BERLIN (Reuters) - Germany’s gastronomy sector may need a rescue fund if the lockdown lasts longer than expected due to the coronavirus, Economy Minister Peter Altmaier said on Tuesday.
The government has already made loans and a short-time work scheme available to the sector and leaders of Chancellor Angela Merkel’s coalition have agreed to reduce sales tax on meals to 7% for a year, said Altmaier.
“As Economy Minister, I am saying if, contrary to expectations, it lasts a long time until a full opening is possible, we will have to reconsider aid, then we would need something like a rescue fund for gastronomy,” he told ZDF television.
Germany has started to ease some restrictions, with some shops and factories now open, but most strict social distancing rules are still in place and Germans are required to wear protective face masks on public transport and in most shops.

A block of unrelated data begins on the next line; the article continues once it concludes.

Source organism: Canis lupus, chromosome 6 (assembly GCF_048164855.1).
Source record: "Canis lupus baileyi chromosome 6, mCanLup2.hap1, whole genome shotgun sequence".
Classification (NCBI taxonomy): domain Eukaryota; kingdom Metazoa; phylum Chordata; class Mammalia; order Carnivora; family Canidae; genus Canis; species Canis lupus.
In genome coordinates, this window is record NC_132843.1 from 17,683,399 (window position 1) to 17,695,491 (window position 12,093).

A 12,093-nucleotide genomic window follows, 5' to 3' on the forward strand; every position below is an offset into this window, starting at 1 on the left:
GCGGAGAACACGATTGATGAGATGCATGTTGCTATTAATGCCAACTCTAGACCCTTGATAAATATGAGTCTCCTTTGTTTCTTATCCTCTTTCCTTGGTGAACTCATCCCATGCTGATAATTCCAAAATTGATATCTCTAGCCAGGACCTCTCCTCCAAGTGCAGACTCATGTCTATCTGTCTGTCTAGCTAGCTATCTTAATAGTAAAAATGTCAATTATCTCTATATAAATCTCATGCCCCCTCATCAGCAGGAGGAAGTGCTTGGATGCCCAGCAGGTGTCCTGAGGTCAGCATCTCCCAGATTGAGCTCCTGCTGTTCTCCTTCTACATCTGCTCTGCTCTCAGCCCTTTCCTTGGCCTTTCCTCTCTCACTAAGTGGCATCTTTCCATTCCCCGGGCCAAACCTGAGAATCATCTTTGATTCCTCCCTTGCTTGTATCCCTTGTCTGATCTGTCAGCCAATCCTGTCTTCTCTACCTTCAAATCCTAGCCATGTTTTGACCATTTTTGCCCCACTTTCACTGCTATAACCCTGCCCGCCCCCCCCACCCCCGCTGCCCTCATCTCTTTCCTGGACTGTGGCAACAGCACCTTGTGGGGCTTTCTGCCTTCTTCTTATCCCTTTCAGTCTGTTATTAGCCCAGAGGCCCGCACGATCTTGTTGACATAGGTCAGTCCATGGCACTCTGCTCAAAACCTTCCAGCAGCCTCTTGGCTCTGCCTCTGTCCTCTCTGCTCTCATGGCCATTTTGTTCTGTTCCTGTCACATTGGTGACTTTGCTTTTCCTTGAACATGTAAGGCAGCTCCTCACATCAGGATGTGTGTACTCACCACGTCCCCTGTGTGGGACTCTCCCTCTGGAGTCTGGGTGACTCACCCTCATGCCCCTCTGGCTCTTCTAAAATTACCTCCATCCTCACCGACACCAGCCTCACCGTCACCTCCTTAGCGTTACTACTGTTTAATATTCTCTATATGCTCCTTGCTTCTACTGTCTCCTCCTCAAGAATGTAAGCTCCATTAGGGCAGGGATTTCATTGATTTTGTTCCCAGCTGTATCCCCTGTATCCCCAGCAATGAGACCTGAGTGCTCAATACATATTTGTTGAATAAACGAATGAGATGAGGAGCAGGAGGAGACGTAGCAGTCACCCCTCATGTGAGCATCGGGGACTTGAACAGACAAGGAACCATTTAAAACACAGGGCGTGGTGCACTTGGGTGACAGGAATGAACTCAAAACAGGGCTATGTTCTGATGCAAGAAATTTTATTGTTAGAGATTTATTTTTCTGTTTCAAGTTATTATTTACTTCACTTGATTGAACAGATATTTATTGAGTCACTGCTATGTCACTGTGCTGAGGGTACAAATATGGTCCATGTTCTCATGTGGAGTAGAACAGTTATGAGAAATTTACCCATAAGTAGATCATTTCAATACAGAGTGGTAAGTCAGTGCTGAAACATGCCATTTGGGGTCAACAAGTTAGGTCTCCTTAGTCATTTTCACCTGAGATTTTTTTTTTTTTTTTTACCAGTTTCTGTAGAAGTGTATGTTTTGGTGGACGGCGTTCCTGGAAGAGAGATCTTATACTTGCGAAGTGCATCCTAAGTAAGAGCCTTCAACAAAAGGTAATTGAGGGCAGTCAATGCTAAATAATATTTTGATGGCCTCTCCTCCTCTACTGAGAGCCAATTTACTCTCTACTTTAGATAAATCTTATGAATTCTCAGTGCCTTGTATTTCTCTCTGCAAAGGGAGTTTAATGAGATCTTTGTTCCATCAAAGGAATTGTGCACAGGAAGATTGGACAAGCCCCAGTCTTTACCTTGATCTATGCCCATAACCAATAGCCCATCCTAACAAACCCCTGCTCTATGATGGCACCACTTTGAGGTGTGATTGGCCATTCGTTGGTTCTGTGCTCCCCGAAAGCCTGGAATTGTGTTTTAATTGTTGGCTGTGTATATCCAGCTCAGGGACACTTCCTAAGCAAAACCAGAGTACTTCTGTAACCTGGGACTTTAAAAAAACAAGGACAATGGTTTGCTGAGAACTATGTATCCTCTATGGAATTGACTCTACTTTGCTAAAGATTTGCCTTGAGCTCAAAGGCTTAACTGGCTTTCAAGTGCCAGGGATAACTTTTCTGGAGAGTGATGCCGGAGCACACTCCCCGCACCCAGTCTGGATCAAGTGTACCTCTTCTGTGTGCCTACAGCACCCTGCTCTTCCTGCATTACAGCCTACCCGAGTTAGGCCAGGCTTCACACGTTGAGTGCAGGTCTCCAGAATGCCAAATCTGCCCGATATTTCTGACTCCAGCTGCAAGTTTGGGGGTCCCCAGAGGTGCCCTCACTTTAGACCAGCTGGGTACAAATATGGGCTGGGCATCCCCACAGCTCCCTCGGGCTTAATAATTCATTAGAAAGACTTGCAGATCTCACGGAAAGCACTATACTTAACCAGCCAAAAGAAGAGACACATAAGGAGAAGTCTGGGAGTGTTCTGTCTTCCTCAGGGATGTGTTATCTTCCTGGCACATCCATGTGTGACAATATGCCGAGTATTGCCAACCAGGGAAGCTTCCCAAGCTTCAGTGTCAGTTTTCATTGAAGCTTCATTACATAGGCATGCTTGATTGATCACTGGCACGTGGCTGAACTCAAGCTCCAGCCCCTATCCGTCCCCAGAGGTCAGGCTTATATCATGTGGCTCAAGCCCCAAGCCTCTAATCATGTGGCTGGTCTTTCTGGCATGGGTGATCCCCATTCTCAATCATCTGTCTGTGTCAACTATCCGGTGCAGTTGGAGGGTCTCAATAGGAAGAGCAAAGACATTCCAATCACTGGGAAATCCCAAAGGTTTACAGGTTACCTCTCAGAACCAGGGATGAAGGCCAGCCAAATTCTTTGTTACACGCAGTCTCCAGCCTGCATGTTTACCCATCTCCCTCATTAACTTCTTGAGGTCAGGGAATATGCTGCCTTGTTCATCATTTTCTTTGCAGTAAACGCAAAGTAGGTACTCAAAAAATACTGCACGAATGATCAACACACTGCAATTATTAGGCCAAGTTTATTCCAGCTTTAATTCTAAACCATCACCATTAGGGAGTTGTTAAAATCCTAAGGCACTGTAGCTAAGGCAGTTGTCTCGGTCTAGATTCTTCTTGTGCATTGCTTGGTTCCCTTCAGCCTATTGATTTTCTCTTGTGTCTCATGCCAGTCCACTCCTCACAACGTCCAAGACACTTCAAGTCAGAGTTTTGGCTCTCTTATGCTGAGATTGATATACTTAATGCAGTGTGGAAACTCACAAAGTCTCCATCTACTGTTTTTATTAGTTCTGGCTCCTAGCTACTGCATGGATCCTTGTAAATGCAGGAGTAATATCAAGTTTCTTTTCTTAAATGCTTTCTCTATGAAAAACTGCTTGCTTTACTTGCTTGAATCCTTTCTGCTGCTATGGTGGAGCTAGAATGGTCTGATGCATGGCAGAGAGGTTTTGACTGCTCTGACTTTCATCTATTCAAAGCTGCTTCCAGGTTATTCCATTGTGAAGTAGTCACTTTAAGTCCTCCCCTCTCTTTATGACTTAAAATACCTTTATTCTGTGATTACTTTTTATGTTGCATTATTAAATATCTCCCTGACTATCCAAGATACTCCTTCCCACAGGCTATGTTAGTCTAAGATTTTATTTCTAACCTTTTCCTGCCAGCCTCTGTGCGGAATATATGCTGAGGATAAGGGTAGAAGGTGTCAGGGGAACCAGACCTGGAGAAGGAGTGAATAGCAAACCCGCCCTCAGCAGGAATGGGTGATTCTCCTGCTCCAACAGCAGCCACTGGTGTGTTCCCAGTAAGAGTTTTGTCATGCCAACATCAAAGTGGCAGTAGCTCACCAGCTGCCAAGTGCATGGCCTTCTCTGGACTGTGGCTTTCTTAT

The government has introduced a range of measures, including a 750 billion euro ($811.43 billion) stimulus package, to help Europe’s biggest economy weather the predicted recession and is in talks with Lufthansa about a rescue package for the airline.
Altmaier said he wanted restaurants and guest houses to open as soon as possible but that it must be safe and the priority was to ensure that the infection did not spread.
“We need solutions for this and we are working on it,” he said.
Germany has 156,337 confirmed cases of the coronavirus, the Robert Koch Institute for infectious diseases said on Tuesday and 5,913 people have died from COVID-19.
($1 = 0.9243 euros)
Reporting by Madeline Chambers; editing by Michelle Martin